AFFF Firefighting Foam Lawsuit

Companies have used dangerous chemicals (PFAS) to make firefighting foam since the 1960s. If PFAS caused you to develop cancer, you may be able to seek compensation through a firefighting foam lawsuit.

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Firefighting Foam Cancer Lawsuits

Firefighting foam, also known as AFFF has been used since the 1950s. Manufacturers use dangerous chemicals known as PFAS to make firefighting foam.

However, PFAS may cause firefighters to develop:

  • Renal or kidney cancer
  • Testicular cancer
  • Pancreatic cancer
  • Bladder cancer
  • Leukemia
  • Lymphoma
  • Neuroendocrine tumors
  • Prostate cancer
  • Liver cancer
  • Breast cancer
  • Colorectal cancer (colon and/or rectal cancer)

You may be able to seek compensation through a firefighting foam lawsuit if PFAS caused your cancer.

Firefighting Foam Exposure Linked to Cancer

Chemical-based firefighting foam has been sold for decades because of its effectiveness in extinguishing jet fuel and petroleum fires. However, it may cause various types of cancer — most notably kidney, testicular, and pancreatic cancer — in firefighters who were regularly exposed to the foam.

At particular risk are U.S. military firefighters, as the military widely used the firefighting carcinogen for approximately 60 years. Firefighters assigned to airports are also at risk because airports required the use of the foam until 2018.

If you or a loved one are a firefighter, were exposed to this foam, and later developed cancer, you may be entitled to compensation through a firefighter foam lawsuit.

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Toxic Firefighting Foam Dangers

Known officially as aqueous film-forming foam (AFFF), firefighting foam creates a blanket that cuts off the fuel from the oxygen it needs to burn. To help smother the fire, chemicals known as Perfluoroalkyl and polyfluoroalkyl substances (PFAS) were and, in some circumstances, are still used.

Major health organizations like The Centers for Disease Control and Prevention (CDC), United States Environmental Protection Agency (EPA), and the American Cancer Society (ACS) have noted that certain PFAS may be linked to an increased risk of cancer and other health effects in firefighters.

In fact, the EPA has classified PFAS as “emerging contaminants,” meaning they are likely dangerous to human health. The EPA uses PFAS chemicals as an umbrella term to refer to a group of toxic chemicals that includes perfluorooctanoic acid (PFOA or C8), perfluorooctane sulfonate (PFOS), and other PFA substances.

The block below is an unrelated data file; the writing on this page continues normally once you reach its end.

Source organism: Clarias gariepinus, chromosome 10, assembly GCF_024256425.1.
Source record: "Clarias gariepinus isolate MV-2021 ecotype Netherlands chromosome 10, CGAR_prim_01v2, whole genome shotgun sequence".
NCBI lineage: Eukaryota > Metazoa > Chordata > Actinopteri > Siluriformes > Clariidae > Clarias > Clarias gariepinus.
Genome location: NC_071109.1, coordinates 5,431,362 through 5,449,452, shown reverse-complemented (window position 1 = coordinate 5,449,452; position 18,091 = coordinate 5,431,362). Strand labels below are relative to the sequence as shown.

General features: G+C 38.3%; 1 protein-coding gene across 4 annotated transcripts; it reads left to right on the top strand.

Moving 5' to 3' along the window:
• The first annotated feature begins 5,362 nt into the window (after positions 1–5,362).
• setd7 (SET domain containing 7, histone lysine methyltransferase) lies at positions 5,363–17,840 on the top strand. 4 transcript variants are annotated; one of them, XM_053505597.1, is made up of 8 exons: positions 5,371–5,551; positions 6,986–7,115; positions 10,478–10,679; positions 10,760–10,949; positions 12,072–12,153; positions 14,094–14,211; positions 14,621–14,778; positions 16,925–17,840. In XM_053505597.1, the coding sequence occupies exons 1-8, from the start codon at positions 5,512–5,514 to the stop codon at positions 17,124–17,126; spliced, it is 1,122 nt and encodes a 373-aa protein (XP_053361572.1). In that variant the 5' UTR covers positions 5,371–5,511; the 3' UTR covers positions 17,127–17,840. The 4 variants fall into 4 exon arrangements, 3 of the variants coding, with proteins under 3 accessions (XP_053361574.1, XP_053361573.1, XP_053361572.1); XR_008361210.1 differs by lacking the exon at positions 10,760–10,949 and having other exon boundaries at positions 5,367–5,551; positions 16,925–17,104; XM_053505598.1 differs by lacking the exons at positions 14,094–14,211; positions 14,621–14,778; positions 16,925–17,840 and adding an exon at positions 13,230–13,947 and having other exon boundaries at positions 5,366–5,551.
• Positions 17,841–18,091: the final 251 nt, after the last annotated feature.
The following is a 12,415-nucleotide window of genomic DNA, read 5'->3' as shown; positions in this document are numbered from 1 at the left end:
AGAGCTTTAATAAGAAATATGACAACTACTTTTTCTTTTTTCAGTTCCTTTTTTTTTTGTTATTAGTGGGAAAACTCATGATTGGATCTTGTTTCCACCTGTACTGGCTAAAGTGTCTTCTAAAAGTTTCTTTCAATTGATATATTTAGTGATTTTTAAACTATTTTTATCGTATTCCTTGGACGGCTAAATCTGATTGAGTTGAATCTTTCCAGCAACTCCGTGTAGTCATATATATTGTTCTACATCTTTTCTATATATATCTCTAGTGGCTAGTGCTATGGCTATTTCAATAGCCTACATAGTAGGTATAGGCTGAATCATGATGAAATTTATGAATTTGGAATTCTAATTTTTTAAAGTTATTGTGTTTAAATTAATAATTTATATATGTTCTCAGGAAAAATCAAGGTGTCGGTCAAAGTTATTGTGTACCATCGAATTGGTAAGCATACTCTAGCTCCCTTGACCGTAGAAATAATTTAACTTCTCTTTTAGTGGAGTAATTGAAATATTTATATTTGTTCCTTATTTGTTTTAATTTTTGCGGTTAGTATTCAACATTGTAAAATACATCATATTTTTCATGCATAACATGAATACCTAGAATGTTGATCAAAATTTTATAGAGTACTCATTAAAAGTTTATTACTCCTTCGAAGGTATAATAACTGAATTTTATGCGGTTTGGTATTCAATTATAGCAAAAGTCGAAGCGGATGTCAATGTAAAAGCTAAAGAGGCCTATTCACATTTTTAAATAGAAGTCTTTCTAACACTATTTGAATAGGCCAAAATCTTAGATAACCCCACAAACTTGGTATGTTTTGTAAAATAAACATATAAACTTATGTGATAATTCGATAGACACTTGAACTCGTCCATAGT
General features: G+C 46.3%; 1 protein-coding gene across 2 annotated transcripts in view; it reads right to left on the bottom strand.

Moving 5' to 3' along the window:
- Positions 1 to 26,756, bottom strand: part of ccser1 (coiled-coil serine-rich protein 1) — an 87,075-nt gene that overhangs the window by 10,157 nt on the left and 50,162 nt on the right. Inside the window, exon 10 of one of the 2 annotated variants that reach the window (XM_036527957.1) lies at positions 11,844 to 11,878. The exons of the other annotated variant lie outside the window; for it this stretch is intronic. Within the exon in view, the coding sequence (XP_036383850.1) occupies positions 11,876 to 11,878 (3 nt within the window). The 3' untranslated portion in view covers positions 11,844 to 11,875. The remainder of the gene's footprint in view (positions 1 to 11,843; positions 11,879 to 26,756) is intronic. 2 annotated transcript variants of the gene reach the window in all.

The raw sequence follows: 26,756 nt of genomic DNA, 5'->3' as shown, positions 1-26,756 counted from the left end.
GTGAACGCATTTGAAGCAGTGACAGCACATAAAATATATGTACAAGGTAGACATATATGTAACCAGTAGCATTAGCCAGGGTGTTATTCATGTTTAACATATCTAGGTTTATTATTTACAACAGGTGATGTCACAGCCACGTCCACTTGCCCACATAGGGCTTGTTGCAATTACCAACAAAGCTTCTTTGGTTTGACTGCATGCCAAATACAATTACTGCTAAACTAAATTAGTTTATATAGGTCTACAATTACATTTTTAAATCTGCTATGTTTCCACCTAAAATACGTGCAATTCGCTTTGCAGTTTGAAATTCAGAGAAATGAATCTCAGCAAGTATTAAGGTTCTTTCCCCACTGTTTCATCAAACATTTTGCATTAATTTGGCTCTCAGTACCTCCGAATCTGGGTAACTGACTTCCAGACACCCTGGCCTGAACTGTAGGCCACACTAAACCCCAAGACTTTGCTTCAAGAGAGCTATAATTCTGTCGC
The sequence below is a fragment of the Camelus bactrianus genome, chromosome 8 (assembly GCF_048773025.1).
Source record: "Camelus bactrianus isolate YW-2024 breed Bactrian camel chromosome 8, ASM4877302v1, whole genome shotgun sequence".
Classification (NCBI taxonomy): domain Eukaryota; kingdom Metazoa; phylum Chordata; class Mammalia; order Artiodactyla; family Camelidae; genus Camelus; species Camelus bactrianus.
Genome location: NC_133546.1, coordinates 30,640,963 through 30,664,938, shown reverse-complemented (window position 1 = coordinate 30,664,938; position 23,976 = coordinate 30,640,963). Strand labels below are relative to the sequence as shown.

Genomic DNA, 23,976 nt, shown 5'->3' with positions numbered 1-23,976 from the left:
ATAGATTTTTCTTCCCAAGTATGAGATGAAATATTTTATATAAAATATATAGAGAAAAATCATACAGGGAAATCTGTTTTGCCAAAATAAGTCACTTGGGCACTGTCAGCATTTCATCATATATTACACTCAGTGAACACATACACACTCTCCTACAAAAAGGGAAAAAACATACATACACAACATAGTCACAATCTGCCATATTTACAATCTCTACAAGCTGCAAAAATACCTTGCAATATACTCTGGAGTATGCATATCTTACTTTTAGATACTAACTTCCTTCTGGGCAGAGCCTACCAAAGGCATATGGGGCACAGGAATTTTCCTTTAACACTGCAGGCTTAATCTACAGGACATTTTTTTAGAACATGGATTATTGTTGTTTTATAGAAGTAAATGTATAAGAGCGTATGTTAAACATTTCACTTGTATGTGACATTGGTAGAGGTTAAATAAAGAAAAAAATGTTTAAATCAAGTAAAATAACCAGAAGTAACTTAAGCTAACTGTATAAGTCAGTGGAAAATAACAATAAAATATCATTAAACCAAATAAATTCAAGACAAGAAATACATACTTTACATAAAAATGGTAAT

Cancers associated with PFAS include:

  • Kidney (renal) cancer
  • Testicular cancer
  • Pancreatic cancer
  • Bladder cancer
  • Leukemia
  • Lymphoma
  • Neuroendocrine tumors
  • Prostate cancer
  • Liver cancer
  • Breast cancer
  • Colorectal cancer (colon and/or rectal cancer)

PFAS are often referred to as “forever chemicals,” because the highly durable nature of PFAS means they do not break down over time. Because of this, it may remain in the body for years.

"There is evidence that exposure to PFAS can lead to adverse health outcomes in humans." – Environmental Protection Agency

Because AFFF products and PFAS contamination can lead to a variety of medical conditions and health problems in the human body, you may be able to work with a law firm to file an AFFF lawsuit to receive financial compensation to cover your medical expenses and more.

Get a free consultation today by filling out the form on this page to see if you may have a case.

AFFF Cancer High-Risk Occupations

Those who served as airport or military firefighters are at particularly high risk of PFAS exposure.

Until 2018, the Federal Airport Administration (FAA) required airports to use PFA-containing foam following U.S. Navy guidelines.

The U.S. Navy and other branches of the military have used firefighting foam since the 1960s, even during training exercises and non-critical missions. It was particularly favored by military fire departments since it could put out jet fuel fires. The military is currently phasing out the use of certain PFAS.

Firefighting Foam Cancer Lawyers

The firefighting foam lawyers at Sokolove Law are currently investigating cases involving cancer after occupational exposure to firefighting foam.

If you or a loved one are a firefighter, have been exposed to these foams, and were later diagnosed with kidney, testicular, pancreatic, or another type of cancer, you may wish to file an AFFF foam lawsuit against the companies that made firefighting foam. You may be able to receive financial compensation for your injuries due to AFFF exposure. We will listen to your story and help you understand your legal options.

To learn more, contact the firefighting foam attorneys at Sokolove Law today at (800) 995-1212 or start a free legal case review.

Author:Sokolove Law Team
Sokolove Law Team

Contributing Authors

The Sokolove Law Content Team is made up of writers, editors, and journalists. We work with case managers and attorneys to keep site information up to date and accurate. Our site has a wealth of resources available for victims of wrongdoing and their families.

Last modified: May 10, 2021

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